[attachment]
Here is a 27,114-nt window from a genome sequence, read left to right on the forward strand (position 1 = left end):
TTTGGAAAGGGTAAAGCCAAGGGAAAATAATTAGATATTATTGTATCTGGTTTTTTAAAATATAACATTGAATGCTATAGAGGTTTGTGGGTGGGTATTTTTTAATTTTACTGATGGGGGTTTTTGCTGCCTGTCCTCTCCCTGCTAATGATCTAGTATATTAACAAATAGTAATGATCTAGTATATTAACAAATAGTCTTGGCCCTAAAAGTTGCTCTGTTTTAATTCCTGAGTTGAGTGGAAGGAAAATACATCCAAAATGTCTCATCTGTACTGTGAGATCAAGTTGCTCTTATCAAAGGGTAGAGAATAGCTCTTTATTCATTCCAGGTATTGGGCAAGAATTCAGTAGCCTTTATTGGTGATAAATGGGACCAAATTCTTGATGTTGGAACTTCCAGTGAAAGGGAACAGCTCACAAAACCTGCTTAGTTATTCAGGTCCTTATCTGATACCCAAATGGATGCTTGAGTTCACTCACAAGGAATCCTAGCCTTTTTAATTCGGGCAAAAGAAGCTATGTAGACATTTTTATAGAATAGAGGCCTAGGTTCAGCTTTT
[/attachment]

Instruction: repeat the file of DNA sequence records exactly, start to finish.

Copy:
Here is a 27,114-nt window from a genome sequence, read left to right on the forward strand (position 1 = left end):
TTTGGAAAGGGTAAAGCCAAGGGAAAATAATTAGATATTATTGTATCTGGTTTTTTAAAATATAACATTGAATGCTATAGAGGTTTGTGGGTGGGTATTTTTTAATTTTACTGATGGGGGTTTTTGCTGCCTGTCCTCTCCCTGCTAATGATCTAGTATATTAACAAATAGTAATGATCTAGTATATTAACAAATAGTCTTGGCCCTAAAAGTTGCTCTGTTTTAATTCCTGAGTTGAGTGGAAGGAAAATACATCCAAAATGTCTCATCTGTACTGTGAGATCAAGTTGCTCTTATCAAAGGGTAGAGAATAGCTCTTTATTCATTCCAGGTATTGGGCAAGAATTCAGTAGCCTTTATTGGTGATAAATGGGACCAAATTCTTGATGTTGGAACTTCCAGTGAAAGGGAACAGCTCACAAAACCTGCTTAGTTATTCAGGTCCTTATCTGATACCCAAATGGATGCTTGAGTTCACTCACAAGGAATCCTAGCCTTTTTAATTCGGGCAAAAGAAGCTATGTAGACATTTTTATAGAATAGAGGCCTAGGTTCAGCTTTT